I was waiting for my mother-in-law's game of Kings in the Corner to finish up so that we could visit for a bit at the assisted living home where she resides. I picked a copy of The Last Juror from the bookshelf to absorb the wait time, and I was hooked. While it is not a book that would fall into the Christian Fiction genre, Callie Ruffin and a cast of secondary characters give voice to their faith as they minister to Willie Traynor, the young owner, publisher and writer for The Ford County Times. While sinful behavior occurs, Grisham abstains from writing explicit sex scenes. Bad language is existent, but tempered, and is used to establish character and circumstance, not merely for the gratification of using it or the shock value.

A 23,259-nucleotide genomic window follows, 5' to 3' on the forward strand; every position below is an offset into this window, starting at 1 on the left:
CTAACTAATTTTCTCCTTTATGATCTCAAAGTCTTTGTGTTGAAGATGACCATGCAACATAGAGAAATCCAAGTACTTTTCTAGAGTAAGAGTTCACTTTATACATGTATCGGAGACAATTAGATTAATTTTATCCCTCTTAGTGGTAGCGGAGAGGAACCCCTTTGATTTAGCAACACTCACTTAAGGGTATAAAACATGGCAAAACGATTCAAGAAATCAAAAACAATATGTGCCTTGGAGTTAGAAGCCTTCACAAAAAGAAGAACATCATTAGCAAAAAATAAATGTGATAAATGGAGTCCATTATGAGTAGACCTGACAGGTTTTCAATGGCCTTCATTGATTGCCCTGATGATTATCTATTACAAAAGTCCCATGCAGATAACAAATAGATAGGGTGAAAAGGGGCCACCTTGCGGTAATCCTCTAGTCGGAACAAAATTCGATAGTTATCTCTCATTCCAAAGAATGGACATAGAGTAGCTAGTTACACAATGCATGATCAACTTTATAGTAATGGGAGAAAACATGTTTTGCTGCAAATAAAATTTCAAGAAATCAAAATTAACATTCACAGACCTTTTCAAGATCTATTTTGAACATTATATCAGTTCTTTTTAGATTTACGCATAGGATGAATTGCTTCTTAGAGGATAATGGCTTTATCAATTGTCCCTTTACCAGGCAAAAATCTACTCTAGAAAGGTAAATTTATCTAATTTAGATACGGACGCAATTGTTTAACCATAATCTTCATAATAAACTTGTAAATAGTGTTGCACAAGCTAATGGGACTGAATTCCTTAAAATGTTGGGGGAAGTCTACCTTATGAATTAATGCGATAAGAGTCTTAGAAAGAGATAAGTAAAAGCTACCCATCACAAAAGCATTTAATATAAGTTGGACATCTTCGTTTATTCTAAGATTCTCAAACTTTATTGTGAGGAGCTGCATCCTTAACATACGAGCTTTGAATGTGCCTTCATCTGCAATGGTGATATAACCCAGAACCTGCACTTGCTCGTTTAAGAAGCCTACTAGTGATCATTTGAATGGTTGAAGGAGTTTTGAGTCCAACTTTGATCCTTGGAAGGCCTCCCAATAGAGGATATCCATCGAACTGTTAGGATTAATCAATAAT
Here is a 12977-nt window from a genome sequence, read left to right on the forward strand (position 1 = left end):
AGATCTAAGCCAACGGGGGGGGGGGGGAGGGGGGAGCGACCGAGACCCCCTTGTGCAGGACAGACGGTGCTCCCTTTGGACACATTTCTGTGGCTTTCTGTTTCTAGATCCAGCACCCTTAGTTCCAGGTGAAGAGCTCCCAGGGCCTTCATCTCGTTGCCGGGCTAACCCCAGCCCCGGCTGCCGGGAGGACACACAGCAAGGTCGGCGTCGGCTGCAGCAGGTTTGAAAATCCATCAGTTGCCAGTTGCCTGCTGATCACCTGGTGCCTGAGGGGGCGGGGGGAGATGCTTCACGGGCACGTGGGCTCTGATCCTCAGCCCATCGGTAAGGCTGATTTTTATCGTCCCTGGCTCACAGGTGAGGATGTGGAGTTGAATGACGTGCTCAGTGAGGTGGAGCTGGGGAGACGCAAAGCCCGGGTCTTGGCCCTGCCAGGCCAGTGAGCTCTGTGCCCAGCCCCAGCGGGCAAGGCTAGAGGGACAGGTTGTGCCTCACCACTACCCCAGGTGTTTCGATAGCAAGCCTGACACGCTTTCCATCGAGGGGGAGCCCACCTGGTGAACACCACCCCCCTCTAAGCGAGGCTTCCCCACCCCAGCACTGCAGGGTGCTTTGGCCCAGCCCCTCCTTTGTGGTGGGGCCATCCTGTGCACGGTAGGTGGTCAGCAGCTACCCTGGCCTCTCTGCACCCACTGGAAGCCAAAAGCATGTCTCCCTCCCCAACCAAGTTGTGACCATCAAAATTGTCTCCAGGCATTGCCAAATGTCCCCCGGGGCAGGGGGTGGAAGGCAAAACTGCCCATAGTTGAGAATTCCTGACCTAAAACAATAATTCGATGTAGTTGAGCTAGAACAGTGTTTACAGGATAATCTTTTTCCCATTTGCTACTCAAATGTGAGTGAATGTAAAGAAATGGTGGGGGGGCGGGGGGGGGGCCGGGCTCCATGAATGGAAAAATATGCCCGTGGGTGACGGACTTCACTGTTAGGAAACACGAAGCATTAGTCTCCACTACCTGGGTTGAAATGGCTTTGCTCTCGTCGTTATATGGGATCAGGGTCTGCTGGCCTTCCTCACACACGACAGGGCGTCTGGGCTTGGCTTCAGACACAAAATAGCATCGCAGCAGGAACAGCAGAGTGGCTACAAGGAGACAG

I spent my middle and high school years in the south in the seventies. The setting, the historical events, the southern mindset, they were all very familiar. The book is a page turner that kept me from getting lots of more important things done. I recommend this book to mystery lovers, especially to the baby boomers who fall among that group.